Men and women alike will be parked in front of televisions on Super Bowl Sunday, but not all of them will be watching for the same reasons.
A nationwide on-line survey conducted by comScore in January 2003 found that one out of six viewers said they watched the Super Bowl only for ads, and most of the viewers interested in just the ads were women.
Dan Corkery of Columbia, broadcast marketing director of Visionworks Mar-keting and Communication, said he can’t dispute the polls findings.
"Generally, men and women watch games together, but are watching for different things," he said.
This year’s ad lineup will be mostly targeted to men, returning to a tradition that had been present from the first Super Bowl in 1967 through the 1980s — featur-ing ads about products such as cars, beer, motor oil and shaving cream.
Since the 1990s, Super Bowl advertisers have taken a greater interest in women.
This year, masculinity is once again front and center.
Gillette is back after a decade with the most expensive spot of $2.3 million for each 30 seconds, and it will present a 21st century version of a previous ad that dates to 1989. There will be ads for beer and cars, sales pitches for two erectile dys-function drugs — even a commercial for bathroom tissue that features football players.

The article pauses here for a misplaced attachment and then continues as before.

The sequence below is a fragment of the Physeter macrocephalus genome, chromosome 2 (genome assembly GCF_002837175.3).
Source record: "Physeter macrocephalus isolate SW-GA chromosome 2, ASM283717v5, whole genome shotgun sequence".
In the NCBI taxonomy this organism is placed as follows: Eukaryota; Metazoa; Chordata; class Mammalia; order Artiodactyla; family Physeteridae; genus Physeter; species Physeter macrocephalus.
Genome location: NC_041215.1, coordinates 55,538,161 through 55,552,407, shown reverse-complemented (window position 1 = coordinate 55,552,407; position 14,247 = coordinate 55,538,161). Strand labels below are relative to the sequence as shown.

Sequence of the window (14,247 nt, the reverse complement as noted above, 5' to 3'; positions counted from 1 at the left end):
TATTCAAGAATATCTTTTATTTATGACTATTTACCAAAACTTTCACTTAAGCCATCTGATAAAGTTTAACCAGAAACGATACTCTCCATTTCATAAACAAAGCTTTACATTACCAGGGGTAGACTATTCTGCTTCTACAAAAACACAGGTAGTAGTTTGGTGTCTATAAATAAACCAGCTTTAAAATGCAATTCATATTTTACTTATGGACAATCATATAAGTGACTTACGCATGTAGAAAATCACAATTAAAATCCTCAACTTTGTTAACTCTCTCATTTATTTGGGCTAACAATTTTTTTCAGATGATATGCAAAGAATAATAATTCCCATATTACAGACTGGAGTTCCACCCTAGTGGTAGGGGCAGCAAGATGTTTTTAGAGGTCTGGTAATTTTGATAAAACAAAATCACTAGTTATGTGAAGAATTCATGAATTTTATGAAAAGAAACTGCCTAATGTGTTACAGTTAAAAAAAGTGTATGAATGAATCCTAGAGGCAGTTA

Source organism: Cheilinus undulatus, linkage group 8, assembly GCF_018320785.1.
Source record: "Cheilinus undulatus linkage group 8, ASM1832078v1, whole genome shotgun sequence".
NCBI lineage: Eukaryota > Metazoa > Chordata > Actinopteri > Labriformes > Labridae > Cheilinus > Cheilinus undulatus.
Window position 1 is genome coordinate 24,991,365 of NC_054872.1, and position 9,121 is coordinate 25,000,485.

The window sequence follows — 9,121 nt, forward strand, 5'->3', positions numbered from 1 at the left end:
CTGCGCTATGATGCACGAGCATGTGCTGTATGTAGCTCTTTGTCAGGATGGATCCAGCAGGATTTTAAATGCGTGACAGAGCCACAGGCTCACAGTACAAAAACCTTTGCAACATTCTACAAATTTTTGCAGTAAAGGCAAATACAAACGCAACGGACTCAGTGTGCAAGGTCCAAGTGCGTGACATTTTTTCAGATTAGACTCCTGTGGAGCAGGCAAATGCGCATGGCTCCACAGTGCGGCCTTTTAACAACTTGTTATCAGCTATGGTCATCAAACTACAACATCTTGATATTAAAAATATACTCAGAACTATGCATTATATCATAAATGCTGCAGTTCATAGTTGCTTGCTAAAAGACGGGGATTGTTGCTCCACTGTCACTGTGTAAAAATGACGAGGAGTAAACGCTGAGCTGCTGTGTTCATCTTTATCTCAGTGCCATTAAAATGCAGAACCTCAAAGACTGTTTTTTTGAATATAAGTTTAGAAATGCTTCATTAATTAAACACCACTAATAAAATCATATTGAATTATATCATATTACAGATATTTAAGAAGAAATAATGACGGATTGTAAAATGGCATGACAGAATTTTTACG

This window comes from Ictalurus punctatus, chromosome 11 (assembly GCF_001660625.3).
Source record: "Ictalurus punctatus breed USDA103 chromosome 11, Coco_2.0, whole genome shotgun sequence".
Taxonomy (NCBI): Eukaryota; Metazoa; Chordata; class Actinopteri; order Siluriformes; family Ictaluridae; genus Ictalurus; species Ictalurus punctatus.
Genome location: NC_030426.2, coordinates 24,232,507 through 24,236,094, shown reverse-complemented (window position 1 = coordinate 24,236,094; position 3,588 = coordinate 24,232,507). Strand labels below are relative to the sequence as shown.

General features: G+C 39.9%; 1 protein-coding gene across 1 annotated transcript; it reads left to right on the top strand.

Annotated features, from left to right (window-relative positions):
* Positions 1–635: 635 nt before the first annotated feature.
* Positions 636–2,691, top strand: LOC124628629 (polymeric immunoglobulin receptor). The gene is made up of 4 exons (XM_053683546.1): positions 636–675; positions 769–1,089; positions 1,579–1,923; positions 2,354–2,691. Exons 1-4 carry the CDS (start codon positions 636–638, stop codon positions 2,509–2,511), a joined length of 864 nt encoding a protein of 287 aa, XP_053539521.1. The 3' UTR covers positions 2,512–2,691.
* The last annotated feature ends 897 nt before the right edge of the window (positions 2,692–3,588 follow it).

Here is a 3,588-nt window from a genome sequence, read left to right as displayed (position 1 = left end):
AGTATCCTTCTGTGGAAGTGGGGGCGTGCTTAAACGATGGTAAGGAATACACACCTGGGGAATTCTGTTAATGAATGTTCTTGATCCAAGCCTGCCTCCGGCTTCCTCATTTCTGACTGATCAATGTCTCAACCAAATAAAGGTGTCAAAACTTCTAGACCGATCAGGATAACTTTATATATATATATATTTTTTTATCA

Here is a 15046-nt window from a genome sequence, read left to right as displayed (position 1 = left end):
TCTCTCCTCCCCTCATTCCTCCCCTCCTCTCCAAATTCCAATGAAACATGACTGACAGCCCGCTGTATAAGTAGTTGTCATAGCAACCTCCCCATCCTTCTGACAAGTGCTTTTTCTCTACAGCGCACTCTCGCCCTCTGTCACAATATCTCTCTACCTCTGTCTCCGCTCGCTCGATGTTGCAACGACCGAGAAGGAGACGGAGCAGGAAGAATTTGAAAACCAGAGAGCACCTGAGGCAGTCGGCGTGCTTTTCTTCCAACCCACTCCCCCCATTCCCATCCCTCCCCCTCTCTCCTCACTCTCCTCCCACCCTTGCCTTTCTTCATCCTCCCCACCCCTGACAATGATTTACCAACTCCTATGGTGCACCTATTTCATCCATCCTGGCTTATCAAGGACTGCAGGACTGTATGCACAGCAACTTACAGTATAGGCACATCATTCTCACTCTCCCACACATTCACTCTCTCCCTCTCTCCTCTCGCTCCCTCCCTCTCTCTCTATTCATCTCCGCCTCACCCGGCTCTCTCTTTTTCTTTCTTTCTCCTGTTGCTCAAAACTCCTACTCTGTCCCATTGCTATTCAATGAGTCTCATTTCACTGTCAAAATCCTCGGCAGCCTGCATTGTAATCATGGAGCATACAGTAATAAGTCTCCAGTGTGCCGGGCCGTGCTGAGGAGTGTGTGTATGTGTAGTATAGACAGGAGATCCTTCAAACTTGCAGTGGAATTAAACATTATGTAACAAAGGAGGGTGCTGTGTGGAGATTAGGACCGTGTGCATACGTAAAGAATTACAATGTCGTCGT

MU Journalism Professor Mary Kay Blakely, a contributing editor to Ms. magazine since 1981 and former Hers columnist for The New York Times, said, “The preponderance of male-oriented ads is economical nonsense, like a ‘back to the future’ campaign. It will be interesting to see what it turns out to be, if it works."
"It feels as if we were going back 20 years, as if there were this cultural tendency, supported by the media, of making women invisible again," Blakley said. "It might be that the advertisers won’t even lose profit out of this choice, since women have metabolized the process of not being directly addressed to and still feel included. They might not even notice and go out and buy."